A closer examination will help uncover just how many people die from heroin in a typical year.
Heroin is perhaps the most notorious drug derived from the seed pod of the opium poppy. Compared to the number of people who drink alcohol or consume marijuana/cannabis, relatively few people use this drug. However, figures for heroin intake have risen sharply since the early 2000s. Along with this increase in use has come a predictable increase in the number of heroin-related overdoses and deaths. A closer examination will help uncover just how many people die from heroin in a typical year.
Before looking at the figures for heroin-related death, it might help to know exactly why use of the drug can lead to a deadly outcome. The answer to this question begins with the nature of all opioid substances. Once they enter the bloodstream and travel to the brain, these substances slow down the basic rate of communication between the brain’s nerve cells (neurons).
Crucially, this slowdown has an impact on the neurons responsible for controlling two essential body functions: lung activity and the beating of the heart. In a person experiencing a heroin overdose, breathing falls below a life-sustaining rate or stops altogether.[i] Unless help is readily available, the drastic alteration in normal breathing can starve the brain of oxygen and lead to severe neuron damage or even death.
Another critical factor is heroin’s powerful capacity for triggering addiction. Anyone who repeatedly consumes the drug runs a clear risk of developing diagnosable symptoms of a condition called opioid use disorder. One of the most common of these symptoms is loss of control of heroin intake (or the intake of any other opioid substance). This means that, unless they receive treatment, people with a substance use disorder will continue to expose themselves to potentially fatal overdoses.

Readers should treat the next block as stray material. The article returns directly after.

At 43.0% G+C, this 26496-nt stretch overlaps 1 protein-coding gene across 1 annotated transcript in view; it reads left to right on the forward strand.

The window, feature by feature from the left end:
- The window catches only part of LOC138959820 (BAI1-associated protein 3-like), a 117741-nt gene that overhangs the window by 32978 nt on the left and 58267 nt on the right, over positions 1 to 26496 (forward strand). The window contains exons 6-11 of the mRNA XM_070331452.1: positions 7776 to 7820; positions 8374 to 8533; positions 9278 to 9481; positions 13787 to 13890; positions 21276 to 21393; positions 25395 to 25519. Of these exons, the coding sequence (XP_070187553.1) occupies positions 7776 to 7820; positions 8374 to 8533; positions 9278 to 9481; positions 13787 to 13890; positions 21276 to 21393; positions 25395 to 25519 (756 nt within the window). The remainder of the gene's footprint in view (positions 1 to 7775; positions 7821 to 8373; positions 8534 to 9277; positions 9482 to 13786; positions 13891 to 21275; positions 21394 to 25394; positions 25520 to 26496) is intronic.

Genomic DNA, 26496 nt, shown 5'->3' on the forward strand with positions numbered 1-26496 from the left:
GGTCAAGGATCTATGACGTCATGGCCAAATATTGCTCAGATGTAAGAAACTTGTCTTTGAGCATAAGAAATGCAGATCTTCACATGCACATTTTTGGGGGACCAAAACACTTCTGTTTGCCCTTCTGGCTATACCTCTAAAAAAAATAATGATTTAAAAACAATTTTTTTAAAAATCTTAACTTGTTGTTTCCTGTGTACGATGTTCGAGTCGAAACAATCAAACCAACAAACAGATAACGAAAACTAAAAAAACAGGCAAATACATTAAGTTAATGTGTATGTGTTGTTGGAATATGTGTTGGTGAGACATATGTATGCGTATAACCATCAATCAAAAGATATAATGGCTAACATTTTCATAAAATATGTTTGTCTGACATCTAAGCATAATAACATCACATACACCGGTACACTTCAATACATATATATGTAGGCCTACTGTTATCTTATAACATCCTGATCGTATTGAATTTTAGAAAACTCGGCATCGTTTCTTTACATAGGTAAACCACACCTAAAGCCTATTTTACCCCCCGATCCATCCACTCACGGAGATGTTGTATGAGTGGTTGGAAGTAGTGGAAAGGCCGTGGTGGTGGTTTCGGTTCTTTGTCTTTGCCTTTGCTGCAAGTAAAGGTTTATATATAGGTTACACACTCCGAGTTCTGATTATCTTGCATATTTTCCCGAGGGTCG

In 2002, roughly 166,000 people in the U.S. over the age of 11 used heroin at least once a month. Approximately 404,000 people in the same age range used the drug at least once a year. Since that time, with a few exceptions, heroin intake in America has risen steadily. In the fall of 2017, a federal agency called the Substance Abuse and Mental Health Services Administration (SAMHSA) released its most recent findings. In 2016, a whopping 475,000 Americans over the age of 11 qualified as monthly heroin users.[ii] In addition, roughly 948,000 people tried heroin at least one time in 2016.
SAMHSA figures show that young adults between the ages of 18 and 25 are far more likely to use heroin than people in any other age group. In 2016, 0.3 percent of all people in this age group consumed the drug at least once a month (up from 0.1 percent in 2002). The rate of annual use among individuals in the 18-25 range was 0.7 percent (up from 0.4 percent in 2002). Heroin intake tapers off significantly in older adults (0.2 percent monthly and 0.3 percent annually). Preteens and younger teenagers also consume the drug at a lower rate.
Almost all of America’s major demographic groups have increased their heroin consumption since 2002. Use has risen most sharply among three specific groups: